A Captivating Love Story and Tragedy
The year is 1649 and England is fraught with political turmoil. Different political parties fight for power and war is raging. The author renders the ambiance of London well - the stench, poverty, turmoil and chaos.
Rachel is a glove maker's assistant and finds out that she is pregnant. She has been having an affair with a married man that already has 14 children. English law states that if a woman kills her child after giving birth, she is to be put to death. After Rachel's baby is born, her boss sees her walking to a deserted area carrying a bundle and follows her. She sees Rachel burying something. The next day, her boss digs up what she finds to be an infant's grave and reports Rachel to the authorities. A trial ensues.
The book is very captivating. My only criticism is that there is too much political information in it, as though the author used her dissertation as the background for the story and added the novel's most interesting aspects - Rachel's pregnancy, her love affair, the trial - as an afterwards. Despite this, most of the book was riveting and I think it deserves a high '4'.
Rated of 5
by Penny P. (Santa barbara, Calif)
A Good Read
I enjoy reading historical novels and thoroughly enjoyed this one. I remember loving The Dress Lodger and Perfume and would put this book in the same category. The history seemed quite accurate. The political times and the belief of the Puritans were covered, as well a the place of women in that society. This is both a love story and a crime novel so I think anyone who either, would enjoy this novel. The character development was quite good and the writing was descriptive and easy to read. The book isn't very long and can be read pretty quickly making it a great vacation read.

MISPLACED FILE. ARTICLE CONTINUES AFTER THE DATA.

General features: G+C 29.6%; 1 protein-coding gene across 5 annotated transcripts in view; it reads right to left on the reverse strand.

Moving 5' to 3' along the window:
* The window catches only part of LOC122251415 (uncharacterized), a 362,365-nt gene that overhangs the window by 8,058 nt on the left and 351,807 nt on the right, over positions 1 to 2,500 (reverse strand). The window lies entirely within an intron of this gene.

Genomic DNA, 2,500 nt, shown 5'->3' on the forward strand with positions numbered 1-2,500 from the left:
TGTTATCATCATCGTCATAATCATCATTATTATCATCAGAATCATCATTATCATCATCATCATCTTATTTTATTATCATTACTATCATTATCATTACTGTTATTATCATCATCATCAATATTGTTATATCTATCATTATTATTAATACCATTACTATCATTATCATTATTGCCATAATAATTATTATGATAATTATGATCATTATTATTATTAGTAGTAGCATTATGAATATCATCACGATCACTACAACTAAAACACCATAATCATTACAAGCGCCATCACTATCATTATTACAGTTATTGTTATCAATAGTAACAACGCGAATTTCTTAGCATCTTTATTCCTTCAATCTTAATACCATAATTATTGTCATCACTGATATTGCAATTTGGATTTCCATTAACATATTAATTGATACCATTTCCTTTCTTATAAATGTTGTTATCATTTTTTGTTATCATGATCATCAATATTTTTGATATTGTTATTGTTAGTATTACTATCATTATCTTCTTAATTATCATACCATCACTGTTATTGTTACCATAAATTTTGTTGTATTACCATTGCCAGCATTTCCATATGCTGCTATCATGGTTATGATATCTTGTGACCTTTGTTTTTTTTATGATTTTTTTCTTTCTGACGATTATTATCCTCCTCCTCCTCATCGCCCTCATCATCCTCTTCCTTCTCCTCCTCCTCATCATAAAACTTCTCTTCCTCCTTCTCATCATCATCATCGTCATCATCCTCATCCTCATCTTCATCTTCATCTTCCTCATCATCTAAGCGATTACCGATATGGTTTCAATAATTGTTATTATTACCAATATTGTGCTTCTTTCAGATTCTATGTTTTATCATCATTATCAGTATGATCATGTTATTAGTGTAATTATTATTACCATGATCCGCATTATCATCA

Rated of 5
by Kathleen W. (New Brighton,, MN)
"Everyone loved a good hanging day"
Welcome to London, circa 1649. Smell the squalor of Newgate prison. Investigate the relationship between hangman and accused on the way to Tyburn hanging tree. Look over YOUR shoulder in the midst of religious intolerance in the time of Oliver Cromwell. Stacia Brown (Accidents of Providence) weaves a darn good tale involving a romance/mystery plot but most importantly, her descriptive ability is wonderfully evocative of this time in British history. After finishing reading (and wanting to take a shower?) pose to yourself the question asked of you by the author, "What is it that love requires of each of us?" My only disappointment with the book was that there was no attempt to replicate the vernacular of the 17th century British citizens in this novel. Surely this is a shame considering how admirably Brown succeeds on every other level. No matter...Read it!
Rated of 5
by Margaret O. (Bonita Springs, FL)
Accidents of Providence